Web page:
(Received 8 August 2008; accepted 17 April 2010)
Published Online: 2010
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A carefully designed irradiation experiment was conducted in which a 190 mm thick reactor pressure vessel (RPV) wall has been simulated using nineteen 10 mm thick slices, 18 of which are made from key RPV steels, and irradiated under test reactor conditions to investigate the through-wall attenuation of neutron embrittlement. Preliminary results for two of the irradiated materials (a low copper content plate and a high copper content Linde 80 flux weld) were reported earlier. The third irradiated RPV steel was the international reference steel designated JRQ, and this paper describes the results for this steel along with updated analyses for the other two steels. Comparisons of predicted attenuation changes in toughness properties with measured fracture toughness and Charpy V-notch results are presented for all three RPV steels. The predictions of through-wall attenuation follow the practice defined in ASTM E900-02 and Regulatory Guide 1.99, Revision 2, in which the attenuation of high energy neutron fluence (E>1 MeV) is projected based upon an approximate displacements per atom (dpa) change through the wall thickness. The resultant degree of material damage using this dpa-based fluence change is estimated using current embrittlement correlation models.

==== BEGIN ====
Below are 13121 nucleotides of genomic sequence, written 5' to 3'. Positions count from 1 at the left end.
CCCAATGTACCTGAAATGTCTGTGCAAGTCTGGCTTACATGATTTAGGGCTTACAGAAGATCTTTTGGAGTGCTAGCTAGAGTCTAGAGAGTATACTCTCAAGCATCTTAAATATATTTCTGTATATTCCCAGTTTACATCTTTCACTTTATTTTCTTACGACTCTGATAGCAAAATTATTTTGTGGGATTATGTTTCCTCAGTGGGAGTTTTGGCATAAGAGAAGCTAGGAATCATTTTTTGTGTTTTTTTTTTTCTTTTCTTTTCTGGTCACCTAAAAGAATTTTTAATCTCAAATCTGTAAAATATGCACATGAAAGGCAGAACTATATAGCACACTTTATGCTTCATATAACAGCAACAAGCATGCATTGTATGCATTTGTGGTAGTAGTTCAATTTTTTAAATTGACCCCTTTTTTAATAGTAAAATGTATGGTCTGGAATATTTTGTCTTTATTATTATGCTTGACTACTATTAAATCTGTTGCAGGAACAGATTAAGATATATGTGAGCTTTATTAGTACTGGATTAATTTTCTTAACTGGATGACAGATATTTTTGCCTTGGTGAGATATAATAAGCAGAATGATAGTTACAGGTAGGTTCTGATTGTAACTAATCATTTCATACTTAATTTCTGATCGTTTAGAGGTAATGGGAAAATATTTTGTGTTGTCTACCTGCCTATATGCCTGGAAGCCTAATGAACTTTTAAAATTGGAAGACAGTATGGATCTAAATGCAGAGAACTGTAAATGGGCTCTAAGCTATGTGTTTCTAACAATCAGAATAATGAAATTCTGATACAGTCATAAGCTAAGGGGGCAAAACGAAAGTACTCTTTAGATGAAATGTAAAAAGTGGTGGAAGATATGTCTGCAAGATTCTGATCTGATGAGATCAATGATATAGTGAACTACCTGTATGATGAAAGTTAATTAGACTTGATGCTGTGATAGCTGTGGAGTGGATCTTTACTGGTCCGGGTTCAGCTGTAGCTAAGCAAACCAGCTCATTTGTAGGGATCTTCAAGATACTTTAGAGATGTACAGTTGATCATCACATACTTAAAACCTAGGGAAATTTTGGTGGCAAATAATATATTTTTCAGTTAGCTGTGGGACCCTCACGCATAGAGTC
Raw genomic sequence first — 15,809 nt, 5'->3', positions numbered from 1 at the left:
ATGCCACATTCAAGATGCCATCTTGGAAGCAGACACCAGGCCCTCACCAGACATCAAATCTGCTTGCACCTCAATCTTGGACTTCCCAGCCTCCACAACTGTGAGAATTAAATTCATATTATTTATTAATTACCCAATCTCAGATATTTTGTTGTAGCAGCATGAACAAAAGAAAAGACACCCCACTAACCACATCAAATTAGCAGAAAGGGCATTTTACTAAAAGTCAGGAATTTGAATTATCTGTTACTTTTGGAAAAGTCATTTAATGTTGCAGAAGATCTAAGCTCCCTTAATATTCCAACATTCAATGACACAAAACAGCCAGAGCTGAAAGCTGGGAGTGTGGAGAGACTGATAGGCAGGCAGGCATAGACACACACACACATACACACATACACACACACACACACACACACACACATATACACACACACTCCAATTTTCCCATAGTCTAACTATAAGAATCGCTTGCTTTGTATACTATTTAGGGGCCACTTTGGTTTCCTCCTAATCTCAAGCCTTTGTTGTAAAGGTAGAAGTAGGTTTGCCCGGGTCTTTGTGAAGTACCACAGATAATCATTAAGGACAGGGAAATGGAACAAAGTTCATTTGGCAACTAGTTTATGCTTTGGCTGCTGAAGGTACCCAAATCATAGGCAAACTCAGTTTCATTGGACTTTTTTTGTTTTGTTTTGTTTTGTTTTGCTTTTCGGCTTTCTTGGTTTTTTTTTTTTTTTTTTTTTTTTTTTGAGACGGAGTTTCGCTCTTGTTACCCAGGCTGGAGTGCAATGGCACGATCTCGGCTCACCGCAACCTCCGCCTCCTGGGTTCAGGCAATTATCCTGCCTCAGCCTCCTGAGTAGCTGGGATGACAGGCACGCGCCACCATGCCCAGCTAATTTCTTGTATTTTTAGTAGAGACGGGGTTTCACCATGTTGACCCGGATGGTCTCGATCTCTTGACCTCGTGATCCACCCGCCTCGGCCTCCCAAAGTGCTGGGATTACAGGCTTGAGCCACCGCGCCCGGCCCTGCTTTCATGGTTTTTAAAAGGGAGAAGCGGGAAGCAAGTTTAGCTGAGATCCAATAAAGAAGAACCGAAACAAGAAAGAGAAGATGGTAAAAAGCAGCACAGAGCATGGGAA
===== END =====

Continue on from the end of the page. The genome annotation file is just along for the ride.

ATI Consulting, Pinehurst, NC
Electric Power Research Institute, Charlotte, NC
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